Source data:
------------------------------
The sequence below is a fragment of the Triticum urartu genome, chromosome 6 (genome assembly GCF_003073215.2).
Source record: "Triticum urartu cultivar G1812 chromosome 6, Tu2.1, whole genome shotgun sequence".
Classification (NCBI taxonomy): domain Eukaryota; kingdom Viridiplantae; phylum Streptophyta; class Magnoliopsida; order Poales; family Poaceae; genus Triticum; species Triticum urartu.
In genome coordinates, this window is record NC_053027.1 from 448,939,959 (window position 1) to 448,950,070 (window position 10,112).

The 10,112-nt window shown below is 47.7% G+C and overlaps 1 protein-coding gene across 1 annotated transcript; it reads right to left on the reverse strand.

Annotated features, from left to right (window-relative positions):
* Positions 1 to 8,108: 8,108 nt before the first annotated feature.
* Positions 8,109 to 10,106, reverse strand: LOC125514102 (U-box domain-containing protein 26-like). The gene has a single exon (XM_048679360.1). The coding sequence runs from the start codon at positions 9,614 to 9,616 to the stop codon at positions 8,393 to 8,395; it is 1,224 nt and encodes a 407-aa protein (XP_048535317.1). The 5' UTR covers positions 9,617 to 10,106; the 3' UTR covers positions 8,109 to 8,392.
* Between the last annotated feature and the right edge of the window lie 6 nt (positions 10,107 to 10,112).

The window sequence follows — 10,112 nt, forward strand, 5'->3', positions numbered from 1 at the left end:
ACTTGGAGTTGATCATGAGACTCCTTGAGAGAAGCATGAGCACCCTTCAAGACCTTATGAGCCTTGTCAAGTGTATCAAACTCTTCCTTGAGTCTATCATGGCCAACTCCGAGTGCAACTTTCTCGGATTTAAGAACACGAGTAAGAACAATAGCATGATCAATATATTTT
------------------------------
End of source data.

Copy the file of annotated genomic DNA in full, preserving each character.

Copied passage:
The sequence below is a fragment of the Triticum urartu genome, chromosome 6 (genome assembly GCF_003073215.2).
Source record: "Triticum urartu cultivar G1812 chromosome 6, Tu2.1, whole genome shotgun sequence".
Classification (NCBI taxonomy): domain Eukaryota; kingdom Viridiplantae; phylum Streptophyta; class Magnoliopsida; order Poales; family Poaceae; genus Triticum; species Triticum urartu.
In genome coordinates, this window is record NC_053027.1 from 448,939,959 (window position 1) to 448,950,070 (window position 10,112).

The 10,112-nt window shown below is 47.7% G+C and overlaps 1 protein-coding gene across 1 annotated transcript; it reads right to left on the reverse strand.

Annotated features, from left to right (window-relative positions):
* Positions 1 to 8,108: 8,108 nt before the first annotated feature.
* Positions 8,109 to 10,106, reverse strand: LOC125514102 (U-box domain-containing protein 26-like). The gene has a single exon (XM_048679360.1). The coding sequence runs from the start codon at positions 9,614 to 9,616 to the stop codon at positions 8,393 to 8,395; it is 1,224 nt and encodes a 407-aa protein (XP_048535317.1). The 5' UTR covers positions 9,617 to 10,106; the 3' UTR covers positions 8,109 to 8,392.
* Between the last annotated feature and the right edge of the window lie 6 nt (positions 10,107 to 10,112).

The window sequence follows — 10,112 nt, forward strand, 5'->3', positions numbered from 1 at the left end:
ACTTGGAGTTGATCATGAGACTCCTTGAGAGAAGCATGAGCACCCTTCAAGACCTTATGAGCCTTGTCAAGTGTATCAAACTCTTCCTTGAGTCTATCATGGCCAACTCCGAGTGCAACTTTCTCGGATTTAAGAACACGAGTAAGAACAATAGCATGATCAATATATTTT